This is the most common type of pressure relief valve used in boilers. It consists of a spring that is compressed by the pressure of the fluid, and when the pressure exceeds the set limit, the spring expands, opening the valve to release the excess pressure.
Pilot-Operated Pressure Relief Valve
This type of valve uses a small pilot valve to control the opening and closing of the main valve. The pilot valve is connected to the main valve through a pipe, and when the pressure exceeds the set limit, the pilot valve opens, causing the main valve to open and release the excess pressure.
Balanced Bellows Pressure Relief Valve
This type of valve uses a bellows element that is balanced against the inlet pressure. When the pressure exceeds the set limit, the bellows expand, opening the valve to release the excess pressure.
Power-Actuated Pressure Relief Valve
This type of valve uses a power source such as compressed air or electricity to control the opening and closing of the valve. When the pressure exceeds the set limit, the power source activates the valve to release the excess pressure.
Thermal Expansion Pressure Relief Valve
This type of valve is specifically designed for hot water boilers. It uses a thermal element that expands when the water temperature exceeds the set limit, opening the valve to release the excess pressure.
Each type of pressure relief valve has advantages and disadvantages, and the selection of the appropriate type depends on factors such as the type of boiler, operating conditions, and safety requirements.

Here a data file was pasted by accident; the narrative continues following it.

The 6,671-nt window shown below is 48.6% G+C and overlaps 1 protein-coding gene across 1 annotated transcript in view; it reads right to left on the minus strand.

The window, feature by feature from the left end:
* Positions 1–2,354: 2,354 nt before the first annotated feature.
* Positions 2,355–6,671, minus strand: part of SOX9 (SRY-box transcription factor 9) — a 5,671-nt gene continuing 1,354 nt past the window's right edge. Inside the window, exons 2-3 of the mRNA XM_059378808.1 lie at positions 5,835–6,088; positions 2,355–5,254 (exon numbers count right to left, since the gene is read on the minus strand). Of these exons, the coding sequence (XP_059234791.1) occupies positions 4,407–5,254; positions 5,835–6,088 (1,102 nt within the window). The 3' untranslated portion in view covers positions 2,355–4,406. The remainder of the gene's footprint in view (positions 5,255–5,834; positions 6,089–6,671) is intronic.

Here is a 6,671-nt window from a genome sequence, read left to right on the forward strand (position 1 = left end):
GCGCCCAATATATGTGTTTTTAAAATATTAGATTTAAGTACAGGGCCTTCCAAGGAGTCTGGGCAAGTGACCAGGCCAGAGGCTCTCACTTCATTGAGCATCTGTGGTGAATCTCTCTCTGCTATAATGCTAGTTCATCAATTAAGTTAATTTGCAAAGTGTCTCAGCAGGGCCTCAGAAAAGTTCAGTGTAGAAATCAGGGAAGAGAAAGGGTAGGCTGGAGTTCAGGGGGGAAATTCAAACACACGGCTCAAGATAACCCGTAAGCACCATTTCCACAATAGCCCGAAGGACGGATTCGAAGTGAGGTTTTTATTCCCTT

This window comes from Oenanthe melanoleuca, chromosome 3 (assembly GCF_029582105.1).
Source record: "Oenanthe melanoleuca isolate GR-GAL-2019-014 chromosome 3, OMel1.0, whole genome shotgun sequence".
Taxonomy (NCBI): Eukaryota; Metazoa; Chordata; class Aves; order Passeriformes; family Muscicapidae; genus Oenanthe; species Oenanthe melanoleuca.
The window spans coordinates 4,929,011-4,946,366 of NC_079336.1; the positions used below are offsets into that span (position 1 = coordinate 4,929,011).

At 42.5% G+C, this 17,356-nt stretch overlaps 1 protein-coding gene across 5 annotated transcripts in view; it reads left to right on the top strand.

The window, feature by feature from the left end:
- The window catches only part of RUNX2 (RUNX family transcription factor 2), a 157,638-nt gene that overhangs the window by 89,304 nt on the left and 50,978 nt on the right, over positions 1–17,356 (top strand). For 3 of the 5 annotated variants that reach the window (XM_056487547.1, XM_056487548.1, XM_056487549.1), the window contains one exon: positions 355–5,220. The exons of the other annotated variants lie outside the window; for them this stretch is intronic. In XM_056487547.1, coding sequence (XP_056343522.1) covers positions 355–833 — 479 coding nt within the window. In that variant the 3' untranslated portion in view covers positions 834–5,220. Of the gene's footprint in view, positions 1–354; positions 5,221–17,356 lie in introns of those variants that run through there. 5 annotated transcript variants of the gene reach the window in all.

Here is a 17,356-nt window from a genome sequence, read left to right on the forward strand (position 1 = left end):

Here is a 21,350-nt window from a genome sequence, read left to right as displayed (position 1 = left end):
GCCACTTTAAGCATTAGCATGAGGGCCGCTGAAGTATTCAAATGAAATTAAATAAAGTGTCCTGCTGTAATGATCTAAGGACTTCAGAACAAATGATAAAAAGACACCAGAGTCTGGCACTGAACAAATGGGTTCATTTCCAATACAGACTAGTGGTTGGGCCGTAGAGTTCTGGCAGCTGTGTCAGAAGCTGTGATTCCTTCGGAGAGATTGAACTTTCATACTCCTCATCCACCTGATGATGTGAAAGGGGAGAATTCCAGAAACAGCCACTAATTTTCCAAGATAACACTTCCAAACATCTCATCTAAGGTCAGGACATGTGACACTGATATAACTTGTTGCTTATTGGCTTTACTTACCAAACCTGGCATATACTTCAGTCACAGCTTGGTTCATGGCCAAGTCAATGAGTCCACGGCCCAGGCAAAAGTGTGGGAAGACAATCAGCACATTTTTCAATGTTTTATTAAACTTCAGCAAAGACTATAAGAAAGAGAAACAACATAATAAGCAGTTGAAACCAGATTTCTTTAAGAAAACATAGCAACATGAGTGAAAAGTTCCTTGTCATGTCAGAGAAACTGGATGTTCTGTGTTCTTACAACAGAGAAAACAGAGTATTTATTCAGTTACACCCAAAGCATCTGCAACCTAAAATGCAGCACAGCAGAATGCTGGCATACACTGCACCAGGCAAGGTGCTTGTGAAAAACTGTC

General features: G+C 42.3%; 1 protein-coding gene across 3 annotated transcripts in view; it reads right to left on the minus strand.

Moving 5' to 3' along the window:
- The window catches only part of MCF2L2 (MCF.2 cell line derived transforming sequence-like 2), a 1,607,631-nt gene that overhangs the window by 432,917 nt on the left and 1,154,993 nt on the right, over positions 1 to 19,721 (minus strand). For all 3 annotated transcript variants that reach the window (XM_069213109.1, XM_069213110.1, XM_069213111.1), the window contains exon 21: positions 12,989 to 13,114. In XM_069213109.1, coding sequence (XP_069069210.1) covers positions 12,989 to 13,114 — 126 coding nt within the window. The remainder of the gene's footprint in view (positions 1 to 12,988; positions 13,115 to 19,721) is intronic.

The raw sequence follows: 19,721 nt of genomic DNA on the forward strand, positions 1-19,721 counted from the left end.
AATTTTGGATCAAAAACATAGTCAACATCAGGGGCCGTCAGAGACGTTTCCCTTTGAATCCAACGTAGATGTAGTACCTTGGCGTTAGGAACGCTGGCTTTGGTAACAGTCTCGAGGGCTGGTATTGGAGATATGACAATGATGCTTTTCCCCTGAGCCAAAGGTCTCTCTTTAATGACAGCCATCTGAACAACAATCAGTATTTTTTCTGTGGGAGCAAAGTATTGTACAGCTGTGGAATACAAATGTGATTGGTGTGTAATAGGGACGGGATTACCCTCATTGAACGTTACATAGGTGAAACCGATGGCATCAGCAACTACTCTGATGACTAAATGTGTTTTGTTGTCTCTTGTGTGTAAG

What Would Be The Reason For A Pressure Valve to Leak?
Your boiler’s pressure release valve is constantly working throughout the day, and over time it is reasonably common for it to develop a leak.
The leak can be caused by a range of different factors, including but not limited to a build-up of limescale, the perishing of the seal around the edge of the valve, or a build-up of debris sludge or rust within your system. A blockage in the valve would prevent it from closing, meaning that it is unable to form a proper seal.
There are a number of reasons why you have found that your boiler has stopped working – the PRV is just one of them.
A leaking PRV is often found to following a boiler losing pressure. The boiler error codes F1 Boiler Fault Code, F22 error code, F75 fault or the E119 Error Code. are all signs of low boiler pressure.
A qualified heating engineer should be able to clear any blockages, although, in this situation, it would be advisable to flush the entire system, as otherwise, the valve is likely to become blocked again very quickly.
Another option that your heating engineer may advise is the replacement of the pressure release valve. If you have recently had your pressure release valve replaced, and the problem persists, then there may be an issue with your boiler’s internal expansion vessel.
When your boiler heats cold water, physics dictates that this water will expand, causing the pressure to increase. The role of the expansion vessel is to provide additional space to cope with this expansion. If you have eliminated the pressure release valve as the source of the issue, then the next area to investigate is the internal expansion valve. This will require a visit from a qualified heating engineer.